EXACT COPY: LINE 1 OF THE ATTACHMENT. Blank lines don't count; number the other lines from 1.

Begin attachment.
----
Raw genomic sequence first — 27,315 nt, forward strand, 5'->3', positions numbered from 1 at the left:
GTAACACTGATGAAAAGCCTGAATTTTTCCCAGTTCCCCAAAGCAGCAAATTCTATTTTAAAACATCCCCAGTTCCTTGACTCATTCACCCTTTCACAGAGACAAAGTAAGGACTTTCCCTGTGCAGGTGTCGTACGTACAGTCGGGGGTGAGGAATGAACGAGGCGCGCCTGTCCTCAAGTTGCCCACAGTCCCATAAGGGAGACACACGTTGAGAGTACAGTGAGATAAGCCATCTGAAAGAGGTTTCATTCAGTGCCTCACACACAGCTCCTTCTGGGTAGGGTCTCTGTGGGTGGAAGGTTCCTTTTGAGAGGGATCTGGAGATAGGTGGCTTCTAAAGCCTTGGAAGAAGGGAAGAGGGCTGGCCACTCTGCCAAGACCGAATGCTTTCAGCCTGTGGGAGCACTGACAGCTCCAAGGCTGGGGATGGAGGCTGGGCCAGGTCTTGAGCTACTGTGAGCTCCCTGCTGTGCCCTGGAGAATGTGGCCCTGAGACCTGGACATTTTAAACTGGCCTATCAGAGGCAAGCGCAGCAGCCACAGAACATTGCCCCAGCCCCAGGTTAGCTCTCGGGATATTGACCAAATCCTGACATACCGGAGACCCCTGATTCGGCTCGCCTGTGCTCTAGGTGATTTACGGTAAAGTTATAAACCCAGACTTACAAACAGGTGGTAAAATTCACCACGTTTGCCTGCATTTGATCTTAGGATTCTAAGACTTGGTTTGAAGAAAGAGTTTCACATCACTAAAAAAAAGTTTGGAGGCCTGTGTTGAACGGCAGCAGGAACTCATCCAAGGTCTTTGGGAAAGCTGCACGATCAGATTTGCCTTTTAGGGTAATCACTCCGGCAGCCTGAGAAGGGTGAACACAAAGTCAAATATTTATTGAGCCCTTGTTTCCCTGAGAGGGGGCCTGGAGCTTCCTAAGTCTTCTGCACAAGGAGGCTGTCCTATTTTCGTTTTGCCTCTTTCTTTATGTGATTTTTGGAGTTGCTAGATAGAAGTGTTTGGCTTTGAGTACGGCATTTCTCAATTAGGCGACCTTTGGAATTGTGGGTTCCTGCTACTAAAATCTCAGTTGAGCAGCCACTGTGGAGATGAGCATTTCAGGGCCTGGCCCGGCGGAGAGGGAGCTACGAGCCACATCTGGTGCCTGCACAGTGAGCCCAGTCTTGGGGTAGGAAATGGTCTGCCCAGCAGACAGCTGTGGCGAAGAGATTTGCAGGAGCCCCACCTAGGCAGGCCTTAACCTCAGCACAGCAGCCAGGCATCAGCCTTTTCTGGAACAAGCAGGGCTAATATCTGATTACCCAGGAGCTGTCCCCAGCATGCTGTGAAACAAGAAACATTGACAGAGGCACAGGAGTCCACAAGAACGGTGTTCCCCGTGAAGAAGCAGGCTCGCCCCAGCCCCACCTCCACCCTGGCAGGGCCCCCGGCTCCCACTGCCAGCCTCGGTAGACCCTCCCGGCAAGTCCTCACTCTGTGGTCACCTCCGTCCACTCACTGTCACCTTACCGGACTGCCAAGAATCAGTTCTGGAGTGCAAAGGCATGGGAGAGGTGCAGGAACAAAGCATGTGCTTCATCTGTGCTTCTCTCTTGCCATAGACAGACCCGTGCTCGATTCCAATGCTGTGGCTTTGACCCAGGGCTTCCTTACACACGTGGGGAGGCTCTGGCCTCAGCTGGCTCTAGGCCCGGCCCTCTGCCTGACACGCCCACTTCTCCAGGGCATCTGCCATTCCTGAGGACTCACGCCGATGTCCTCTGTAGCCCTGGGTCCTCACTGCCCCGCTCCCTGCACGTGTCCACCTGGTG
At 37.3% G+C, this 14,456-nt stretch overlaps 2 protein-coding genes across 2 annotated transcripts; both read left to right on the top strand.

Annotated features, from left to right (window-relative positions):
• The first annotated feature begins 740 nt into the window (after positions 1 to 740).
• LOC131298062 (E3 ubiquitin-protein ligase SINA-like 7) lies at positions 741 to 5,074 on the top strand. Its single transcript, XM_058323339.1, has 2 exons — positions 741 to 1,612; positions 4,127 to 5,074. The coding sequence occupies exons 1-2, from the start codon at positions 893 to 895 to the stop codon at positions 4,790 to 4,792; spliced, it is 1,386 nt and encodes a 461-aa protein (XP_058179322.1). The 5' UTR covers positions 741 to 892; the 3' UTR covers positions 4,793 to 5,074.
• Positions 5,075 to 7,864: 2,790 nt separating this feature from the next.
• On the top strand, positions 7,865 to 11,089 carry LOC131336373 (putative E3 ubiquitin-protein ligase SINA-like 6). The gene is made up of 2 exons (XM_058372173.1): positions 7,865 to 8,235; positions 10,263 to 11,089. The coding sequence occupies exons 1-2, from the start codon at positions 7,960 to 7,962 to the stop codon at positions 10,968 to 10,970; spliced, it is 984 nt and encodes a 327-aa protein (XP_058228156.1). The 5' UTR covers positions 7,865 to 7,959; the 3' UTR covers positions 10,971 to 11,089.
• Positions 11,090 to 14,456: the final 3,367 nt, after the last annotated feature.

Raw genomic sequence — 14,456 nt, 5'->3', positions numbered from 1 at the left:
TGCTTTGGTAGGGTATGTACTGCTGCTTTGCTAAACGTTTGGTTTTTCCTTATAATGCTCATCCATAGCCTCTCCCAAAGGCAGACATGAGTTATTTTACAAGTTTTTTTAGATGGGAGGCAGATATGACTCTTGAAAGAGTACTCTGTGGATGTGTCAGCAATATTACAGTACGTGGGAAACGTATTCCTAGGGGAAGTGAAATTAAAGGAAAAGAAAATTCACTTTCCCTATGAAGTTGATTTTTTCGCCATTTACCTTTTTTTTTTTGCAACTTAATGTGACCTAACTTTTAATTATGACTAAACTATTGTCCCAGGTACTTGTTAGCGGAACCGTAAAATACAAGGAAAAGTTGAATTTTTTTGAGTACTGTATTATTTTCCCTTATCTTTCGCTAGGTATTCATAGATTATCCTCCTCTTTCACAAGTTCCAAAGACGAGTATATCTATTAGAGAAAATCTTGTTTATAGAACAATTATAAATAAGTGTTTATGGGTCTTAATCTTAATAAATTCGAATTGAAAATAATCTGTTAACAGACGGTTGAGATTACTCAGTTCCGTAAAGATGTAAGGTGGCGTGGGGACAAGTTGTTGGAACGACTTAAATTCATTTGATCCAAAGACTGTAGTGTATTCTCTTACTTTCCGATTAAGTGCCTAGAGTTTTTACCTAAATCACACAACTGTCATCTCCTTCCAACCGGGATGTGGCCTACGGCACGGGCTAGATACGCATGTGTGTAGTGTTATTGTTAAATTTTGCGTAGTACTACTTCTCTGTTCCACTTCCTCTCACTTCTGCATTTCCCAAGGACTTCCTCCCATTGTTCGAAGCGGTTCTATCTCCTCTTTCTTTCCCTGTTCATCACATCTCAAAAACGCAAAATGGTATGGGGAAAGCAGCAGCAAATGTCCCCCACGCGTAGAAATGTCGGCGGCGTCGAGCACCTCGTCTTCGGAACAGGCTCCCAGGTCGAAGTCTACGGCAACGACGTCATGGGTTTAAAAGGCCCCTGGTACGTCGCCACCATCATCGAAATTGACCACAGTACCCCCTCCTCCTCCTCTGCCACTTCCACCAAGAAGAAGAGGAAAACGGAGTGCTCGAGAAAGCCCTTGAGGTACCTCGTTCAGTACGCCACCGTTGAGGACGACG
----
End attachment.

Raw genomic sequence first — 27,315 nt, forward strand, 5'->3', positions numbered from 1 at the left: